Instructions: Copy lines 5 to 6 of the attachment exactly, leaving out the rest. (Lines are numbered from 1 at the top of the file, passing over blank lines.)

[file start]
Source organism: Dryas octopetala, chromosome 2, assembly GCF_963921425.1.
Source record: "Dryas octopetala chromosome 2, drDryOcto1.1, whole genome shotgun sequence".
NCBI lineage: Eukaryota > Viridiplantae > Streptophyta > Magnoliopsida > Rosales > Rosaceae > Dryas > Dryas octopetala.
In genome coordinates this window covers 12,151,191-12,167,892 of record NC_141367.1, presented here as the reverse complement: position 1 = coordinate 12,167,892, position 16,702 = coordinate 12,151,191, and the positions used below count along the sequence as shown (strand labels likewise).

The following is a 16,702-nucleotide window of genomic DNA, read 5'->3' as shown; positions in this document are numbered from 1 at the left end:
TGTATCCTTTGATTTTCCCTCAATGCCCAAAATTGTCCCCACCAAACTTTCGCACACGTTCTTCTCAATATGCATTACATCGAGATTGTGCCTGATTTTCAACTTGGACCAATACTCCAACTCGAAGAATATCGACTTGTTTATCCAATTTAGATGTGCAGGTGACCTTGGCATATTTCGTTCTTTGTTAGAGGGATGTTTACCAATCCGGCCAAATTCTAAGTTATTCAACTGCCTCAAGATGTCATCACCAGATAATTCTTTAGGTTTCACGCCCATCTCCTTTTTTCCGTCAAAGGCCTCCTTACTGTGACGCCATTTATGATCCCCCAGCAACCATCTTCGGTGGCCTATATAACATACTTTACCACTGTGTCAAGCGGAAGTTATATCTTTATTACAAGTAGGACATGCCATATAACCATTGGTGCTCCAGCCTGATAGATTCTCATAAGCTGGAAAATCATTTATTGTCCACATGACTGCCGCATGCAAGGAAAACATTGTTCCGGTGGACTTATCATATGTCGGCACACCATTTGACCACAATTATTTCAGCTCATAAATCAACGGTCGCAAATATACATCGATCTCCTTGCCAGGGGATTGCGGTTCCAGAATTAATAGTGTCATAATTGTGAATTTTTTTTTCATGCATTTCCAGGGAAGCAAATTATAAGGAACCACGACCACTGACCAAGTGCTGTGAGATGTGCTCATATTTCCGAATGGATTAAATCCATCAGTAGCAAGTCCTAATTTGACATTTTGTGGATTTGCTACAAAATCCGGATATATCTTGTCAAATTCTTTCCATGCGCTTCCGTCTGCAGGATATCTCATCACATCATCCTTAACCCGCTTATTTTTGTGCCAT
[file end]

The following is a 16,702-nucleotide window of genomic DNA, read 5'->3' as shown; positions in this document are numbered from 1 at the left end:
TGTATCCTTTGATTTTCCCTCAATGCCCAAAATTGTCCCCACCAAACTTTCGCACACGTTCTTCTCAATATGCATTACATCGAGATTGTGCCTGATTTTCAACTTGGACCAATACTCCAACTCGAAGAATATCGACTTGTTTATCCAATTTAGATGTGCAGGTGACCTTGGCATATTTCGTTCTTTGTTAGAGGGATGTTTACCAATCCGGCCAAATTCTAAGTTATTCAACTGCCTCAAGATGTCATCACCAGATAATTCTTTAGGTTTCACGCCCATCTCCTTTTTTCCGTCAAAGGCCTCCTTACTGTGACGCCATTTATGATCCCCCAGCAACCATCTTCGGTGGCCTATATAACATACTTTACCACTGTGTCAAGCGGAAGTTATATCTTTATTACAAGTAGGACATGCCATATAACCATTGGTGCTCCAGCCTGATAGATTCTCATAAGCTGGAAAATCATTTATTGTCCACATGACTGCCGCATGCAAGGAAAACATTGTTCCGGTGGACTTATCATATGTCGGCACACCATTTGACCACAATTATTTCAGCTCATAAATCAACGGTCGCAAATATACATCGATCTCCTTGCCAGGGGATTGCGGTTCCAGAATTAATAGTGTCATAATTGTGAATTTTTTTTTCATGCATTTCCAGGGAAGCAAATTATAAGGAACCACGACCACTGACCAAGTGCTGTGAGATGTGCTCATATTTCCGAATGGATTAAATCCATCAGTAGCAAGTCCTAATTTGACATTTTGTGGATTTGCTACAAAATCCGGATATATCTTGTCAAATTCTTTCCATGCGCTTCCGTCTGCAGGATATCTCATCACATCATCCTTAACCCGCTTATTTTTGTGCCAT